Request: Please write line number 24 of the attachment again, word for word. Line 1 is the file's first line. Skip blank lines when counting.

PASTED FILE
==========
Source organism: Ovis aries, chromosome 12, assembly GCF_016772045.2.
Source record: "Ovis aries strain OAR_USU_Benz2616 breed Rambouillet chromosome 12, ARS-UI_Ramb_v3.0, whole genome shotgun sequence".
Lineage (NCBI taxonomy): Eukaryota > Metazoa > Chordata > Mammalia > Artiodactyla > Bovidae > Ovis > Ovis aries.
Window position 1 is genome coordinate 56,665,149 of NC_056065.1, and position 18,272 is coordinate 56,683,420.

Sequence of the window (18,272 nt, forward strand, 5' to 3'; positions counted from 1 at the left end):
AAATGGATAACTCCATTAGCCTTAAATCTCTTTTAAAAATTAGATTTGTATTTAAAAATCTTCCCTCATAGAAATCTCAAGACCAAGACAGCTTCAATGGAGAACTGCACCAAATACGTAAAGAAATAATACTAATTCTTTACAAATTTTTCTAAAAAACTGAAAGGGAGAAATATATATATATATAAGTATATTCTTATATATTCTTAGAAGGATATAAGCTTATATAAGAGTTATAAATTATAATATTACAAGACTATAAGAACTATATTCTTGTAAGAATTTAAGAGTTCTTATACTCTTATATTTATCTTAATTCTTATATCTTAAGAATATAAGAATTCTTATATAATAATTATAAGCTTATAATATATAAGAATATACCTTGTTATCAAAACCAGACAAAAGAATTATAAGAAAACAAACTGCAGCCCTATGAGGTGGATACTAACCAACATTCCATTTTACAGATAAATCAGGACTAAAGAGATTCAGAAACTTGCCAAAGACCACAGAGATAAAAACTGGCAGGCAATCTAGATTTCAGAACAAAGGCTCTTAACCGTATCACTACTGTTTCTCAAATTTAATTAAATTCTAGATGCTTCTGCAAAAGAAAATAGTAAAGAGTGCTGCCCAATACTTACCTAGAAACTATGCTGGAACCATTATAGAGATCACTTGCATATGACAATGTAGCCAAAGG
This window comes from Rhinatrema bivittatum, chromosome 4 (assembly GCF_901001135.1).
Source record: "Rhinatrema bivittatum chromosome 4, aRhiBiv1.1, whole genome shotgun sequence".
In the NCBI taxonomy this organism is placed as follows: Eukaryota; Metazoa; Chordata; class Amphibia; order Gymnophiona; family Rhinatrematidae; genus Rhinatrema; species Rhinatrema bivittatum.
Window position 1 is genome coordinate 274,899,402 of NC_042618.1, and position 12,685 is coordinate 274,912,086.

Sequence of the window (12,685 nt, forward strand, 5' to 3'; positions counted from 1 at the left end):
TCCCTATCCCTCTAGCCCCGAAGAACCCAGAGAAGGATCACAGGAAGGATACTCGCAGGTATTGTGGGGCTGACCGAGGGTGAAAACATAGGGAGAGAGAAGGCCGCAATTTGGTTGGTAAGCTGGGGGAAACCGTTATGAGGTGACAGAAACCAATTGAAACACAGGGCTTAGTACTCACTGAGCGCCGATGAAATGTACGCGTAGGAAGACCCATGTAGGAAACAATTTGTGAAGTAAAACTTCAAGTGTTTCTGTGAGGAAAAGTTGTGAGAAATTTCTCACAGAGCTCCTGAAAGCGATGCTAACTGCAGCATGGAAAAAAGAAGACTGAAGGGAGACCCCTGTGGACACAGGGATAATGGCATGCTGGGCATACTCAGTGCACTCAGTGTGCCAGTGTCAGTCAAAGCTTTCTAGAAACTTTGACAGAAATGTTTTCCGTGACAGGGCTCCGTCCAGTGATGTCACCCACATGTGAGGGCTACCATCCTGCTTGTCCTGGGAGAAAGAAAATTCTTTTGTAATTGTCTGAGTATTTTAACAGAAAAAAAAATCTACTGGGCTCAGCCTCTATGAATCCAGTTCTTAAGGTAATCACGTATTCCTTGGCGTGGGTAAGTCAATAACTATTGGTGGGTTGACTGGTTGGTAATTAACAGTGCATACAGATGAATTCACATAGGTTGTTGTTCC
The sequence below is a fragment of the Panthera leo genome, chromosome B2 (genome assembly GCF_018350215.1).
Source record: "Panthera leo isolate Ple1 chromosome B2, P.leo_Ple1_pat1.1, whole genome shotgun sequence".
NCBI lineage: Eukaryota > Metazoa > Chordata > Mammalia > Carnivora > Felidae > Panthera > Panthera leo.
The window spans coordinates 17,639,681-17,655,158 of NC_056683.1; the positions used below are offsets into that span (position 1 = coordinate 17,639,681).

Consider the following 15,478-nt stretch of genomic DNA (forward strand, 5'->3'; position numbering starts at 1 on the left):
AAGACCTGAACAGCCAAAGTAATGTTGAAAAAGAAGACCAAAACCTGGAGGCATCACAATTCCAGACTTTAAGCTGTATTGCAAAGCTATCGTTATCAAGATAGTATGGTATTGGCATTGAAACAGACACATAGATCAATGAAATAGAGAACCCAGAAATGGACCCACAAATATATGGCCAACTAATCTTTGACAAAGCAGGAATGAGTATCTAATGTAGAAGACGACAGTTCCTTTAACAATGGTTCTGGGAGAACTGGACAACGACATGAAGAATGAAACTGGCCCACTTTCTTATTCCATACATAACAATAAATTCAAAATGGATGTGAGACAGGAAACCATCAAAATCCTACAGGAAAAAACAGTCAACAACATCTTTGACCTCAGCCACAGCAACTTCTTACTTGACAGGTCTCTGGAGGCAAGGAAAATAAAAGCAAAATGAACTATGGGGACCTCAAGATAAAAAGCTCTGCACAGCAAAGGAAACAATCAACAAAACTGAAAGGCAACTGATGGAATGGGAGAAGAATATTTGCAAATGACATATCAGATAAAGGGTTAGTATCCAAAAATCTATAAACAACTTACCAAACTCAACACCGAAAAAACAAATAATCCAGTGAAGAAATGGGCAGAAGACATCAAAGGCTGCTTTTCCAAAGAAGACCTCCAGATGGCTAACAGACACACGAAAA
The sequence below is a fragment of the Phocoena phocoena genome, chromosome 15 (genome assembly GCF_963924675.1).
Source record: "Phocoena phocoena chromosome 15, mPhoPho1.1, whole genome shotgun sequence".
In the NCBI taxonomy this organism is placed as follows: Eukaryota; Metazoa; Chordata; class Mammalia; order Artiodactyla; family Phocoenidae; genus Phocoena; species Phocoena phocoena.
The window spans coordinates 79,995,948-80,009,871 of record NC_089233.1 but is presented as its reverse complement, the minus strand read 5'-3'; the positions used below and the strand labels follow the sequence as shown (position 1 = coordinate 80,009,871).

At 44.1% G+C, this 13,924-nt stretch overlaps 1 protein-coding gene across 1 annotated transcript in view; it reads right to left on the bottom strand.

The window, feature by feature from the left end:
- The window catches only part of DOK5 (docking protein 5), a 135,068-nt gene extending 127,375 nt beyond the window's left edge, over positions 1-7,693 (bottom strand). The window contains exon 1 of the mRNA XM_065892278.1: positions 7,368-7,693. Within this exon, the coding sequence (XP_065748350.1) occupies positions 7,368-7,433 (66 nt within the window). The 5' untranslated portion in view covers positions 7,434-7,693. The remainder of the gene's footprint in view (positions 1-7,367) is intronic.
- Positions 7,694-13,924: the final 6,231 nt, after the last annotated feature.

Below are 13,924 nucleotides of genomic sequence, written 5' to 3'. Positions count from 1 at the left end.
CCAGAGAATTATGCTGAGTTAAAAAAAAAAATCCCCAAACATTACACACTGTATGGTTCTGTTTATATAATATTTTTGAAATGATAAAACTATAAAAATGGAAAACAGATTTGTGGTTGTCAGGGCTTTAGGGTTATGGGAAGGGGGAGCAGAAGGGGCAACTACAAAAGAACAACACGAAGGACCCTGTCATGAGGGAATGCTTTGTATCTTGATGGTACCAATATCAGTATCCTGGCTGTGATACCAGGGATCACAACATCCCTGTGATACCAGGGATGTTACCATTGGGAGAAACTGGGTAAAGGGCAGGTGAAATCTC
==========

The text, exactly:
The window, feature by feature from the left end: